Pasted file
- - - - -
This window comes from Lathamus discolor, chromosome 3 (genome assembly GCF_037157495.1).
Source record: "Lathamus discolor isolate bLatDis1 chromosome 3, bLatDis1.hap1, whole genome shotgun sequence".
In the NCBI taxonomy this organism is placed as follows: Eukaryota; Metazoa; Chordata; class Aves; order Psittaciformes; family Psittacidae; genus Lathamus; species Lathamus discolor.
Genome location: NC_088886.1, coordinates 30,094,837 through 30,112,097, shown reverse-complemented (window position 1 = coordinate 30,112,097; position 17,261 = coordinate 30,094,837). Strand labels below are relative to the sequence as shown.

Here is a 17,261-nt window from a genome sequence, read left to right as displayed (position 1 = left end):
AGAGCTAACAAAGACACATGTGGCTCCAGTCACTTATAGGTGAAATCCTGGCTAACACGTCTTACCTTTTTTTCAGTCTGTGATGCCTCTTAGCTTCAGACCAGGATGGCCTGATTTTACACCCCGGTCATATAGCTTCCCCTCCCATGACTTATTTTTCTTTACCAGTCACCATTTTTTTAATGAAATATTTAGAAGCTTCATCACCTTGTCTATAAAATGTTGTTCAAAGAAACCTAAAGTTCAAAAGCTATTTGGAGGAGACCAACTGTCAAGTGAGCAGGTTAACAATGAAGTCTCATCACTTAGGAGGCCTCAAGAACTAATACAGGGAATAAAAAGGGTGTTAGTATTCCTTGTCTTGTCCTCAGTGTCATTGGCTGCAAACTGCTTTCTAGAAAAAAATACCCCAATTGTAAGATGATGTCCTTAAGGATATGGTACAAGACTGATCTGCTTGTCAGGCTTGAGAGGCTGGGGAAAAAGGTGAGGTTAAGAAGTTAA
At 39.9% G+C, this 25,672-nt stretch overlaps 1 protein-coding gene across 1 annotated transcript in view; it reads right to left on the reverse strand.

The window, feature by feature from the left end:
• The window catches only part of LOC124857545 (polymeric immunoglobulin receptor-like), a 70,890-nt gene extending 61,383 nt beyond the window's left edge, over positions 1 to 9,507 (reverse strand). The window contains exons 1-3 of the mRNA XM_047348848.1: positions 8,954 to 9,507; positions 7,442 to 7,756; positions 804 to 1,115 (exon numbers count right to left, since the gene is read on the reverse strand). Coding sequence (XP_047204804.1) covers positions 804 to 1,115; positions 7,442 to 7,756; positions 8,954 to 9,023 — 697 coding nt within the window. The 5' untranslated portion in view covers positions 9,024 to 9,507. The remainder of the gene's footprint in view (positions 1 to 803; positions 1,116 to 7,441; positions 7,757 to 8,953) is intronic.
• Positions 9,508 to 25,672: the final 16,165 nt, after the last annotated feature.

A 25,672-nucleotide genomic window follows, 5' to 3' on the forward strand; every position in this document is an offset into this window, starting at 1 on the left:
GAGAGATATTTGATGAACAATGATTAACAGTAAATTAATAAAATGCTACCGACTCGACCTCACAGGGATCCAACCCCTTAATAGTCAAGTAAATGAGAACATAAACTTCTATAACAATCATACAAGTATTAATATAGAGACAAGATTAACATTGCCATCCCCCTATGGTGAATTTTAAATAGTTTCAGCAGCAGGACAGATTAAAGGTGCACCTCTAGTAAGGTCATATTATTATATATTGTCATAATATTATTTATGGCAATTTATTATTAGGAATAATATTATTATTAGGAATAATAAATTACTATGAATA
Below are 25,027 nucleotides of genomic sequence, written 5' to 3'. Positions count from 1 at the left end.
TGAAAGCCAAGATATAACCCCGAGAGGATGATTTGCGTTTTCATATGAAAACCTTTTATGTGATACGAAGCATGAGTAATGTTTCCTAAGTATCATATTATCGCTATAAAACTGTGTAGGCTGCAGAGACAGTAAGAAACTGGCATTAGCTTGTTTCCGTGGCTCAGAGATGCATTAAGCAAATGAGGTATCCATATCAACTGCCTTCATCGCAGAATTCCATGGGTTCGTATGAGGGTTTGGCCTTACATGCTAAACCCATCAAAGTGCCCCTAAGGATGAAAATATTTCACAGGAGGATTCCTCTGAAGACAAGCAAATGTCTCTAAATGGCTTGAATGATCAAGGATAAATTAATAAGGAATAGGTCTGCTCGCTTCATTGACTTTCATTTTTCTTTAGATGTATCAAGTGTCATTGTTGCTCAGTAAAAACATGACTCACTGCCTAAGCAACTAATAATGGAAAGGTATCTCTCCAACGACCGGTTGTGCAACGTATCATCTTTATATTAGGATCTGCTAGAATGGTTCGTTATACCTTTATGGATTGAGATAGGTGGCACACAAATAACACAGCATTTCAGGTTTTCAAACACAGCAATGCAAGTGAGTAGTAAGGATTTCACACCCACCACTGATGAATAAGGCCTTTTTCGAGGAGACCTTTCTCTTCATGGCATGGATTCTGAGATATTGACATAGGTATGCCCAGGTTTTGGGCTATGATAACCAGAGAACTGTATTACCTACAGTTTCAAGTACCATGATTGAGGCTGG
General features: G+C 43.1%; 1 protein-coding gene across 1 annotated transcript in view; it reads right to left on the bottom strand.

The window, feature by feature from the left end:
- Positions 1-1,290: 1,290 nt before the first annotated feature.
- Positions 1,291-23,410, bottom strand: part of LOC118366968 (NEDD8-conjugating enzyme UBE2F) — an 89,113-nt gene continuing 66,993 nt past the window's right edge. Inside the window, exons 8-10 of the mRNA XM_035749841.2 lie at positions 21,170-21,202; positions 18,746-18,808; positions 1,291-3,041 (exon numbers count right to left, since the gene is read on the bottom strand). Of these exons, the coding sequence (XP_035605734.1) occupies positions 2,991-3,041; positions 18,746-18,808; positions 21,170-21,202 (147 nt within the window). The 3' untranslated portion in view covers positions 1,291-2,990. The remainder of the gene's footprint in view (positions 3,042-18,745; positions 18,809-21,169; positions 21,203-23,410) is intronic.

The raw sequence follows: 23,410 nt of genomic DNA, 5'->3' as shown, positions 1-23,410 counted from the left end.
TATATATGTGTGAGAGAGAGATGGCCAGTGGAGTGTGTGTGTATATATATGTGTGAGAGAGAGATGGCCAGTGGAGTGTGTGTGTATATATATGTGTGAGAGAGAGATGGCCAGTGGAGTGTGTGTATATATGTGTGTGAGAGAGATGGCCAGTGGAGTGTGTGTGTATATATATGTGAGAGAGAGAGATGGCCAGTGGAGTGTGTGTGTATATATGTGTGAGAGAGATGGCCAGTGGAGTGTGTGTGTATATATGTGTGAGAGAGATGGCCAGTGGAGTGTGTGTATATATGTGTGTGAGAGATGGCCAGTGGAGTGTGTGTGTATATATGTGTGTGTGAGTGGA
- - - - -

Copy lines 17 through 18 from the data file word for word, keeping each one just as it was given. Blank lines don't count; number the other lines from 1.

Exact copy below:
- Positions 1-1,290: 1,290 nt before the first annotated feature.
- Positions 1,291-23,410, bottom strand: part of LOC118366968 (NEDD8-conjugating enzyme UBE2F) — an 89,113-nt gene continuing 66,993 nt past the window's right edge. Inside the window, exons 8-10 of the mRNA XM_035749841.2 lie at positions 21,170-21,202; positions 18,746-18,808; positions 1,291-3,041 (exon numbers count right to left, since the gene is read on the bottom strand). Of these exons, the coding sequence (XP_035605734.1) occupies positions 2,991-3,041; positions 18,746-18,808; positions 21,170-21,202 (147 nt within the window). The 3' untranslated portion in view covers positions 1,291-2,990. The remainder of the gene's footprint in view (positions 3,042-18,745; positions 18,809-21,169; positions 21,203-23,410) is intronic.